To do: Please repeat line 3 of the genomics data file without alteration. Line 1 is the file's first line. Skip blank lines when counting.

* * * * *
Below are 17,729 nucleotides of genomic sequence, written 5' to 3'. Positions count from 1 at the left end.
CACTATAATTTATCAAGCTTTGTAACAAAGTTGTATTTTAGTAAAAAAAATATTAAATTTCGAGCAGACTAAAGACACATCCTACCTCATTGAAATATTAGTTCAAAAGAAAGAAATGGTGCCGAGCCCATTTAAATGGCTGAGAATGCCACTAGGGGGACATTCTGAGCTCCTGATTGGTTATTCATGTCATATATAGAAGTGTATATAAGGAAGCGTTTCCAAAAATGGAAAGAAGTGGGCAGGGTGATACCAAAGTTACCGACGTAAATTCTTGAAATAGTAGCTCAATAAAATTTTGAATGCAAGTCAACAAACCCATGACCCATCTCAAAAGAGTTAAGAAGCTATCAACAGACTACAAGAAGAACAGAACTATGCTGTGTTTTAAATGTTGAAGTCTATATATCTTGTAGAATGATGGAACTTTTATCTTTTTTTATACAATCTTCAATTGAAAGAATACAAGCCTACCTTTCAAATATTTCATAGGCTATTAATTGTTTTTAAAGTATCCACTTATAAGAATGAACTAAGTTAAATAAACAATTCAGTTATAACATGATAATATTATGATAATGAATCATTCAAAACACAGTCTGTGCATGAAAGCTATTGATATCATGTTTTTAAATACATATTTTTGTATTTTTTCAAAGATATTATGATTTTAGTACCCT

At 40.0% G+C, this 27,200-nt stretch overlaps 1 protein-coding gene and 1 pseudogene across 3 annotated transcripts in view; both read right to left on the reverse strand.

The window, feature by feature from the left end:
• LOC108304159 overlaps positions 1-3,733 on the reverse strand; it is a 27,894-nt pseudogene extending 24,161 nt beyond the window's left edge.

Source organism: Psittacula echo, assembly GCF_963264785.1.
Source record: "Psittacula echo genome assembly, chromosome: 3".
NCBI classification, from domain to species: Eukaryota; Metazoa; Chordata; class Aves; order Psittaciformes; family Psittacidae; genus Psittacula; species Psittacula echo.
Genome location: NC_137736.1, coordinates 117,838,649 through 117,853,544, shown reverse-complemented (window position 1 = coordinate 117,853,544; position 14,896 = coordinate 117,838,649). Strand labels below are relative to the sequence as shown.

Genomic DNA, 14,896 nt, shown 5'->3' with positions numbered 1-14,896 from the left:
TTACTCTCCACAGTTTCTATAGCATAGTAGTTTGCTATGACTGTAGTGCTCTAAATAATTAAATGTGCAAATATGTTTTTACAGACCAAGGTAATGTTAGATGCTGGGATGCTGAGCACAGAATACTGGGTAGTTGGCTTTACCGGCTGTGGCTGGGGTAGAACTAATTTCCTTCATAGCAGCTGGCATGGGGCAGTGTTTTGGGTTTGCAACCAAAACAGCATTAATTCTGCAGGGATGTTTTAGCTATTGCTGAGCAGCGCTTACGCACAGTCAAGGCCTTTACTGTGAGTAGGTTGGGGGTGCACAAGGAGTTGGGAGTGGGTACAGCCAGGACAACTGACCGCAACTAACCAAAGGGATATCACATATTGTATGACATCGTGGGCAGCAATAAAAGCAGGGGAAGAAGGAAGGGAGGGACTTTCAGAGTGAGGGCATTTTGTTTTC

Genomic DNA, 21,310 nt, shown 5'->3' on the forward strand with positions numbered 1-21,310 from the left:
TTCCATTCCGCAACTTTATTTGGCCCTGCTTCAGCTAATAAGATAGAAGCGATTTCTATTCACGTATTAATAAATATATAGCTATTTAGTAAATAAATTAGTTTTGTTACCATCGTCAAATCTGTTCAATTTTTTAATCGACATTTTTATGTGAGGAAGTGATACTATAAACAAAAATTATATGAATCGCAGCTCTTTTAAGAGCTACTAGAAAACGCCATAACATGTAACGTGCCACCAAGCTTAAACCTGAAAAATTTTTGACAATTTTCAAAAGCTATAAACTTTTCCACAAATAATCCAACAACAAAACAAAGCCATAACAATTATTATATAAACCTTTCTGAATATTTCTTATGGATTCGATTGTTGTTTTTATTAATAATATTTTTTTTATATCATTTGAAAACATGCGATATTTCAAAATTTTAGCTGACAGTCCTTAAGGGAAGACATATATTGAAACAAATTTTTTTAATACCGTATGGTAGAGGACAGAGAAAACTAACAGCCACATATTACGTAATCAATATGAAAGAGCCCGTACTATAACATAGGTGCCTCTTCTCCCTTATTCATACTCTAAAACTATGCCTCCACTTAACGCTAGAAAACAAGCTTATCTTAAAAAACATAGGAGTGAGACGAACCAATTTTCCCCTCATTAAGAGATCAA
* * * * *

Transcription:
At 40.0% G+C, this 27,200-nt stretch overlaps 1 protein-coding gene and 1 pseudogene across 3 annotated transcripts in view; both read right to left on the reverse strand.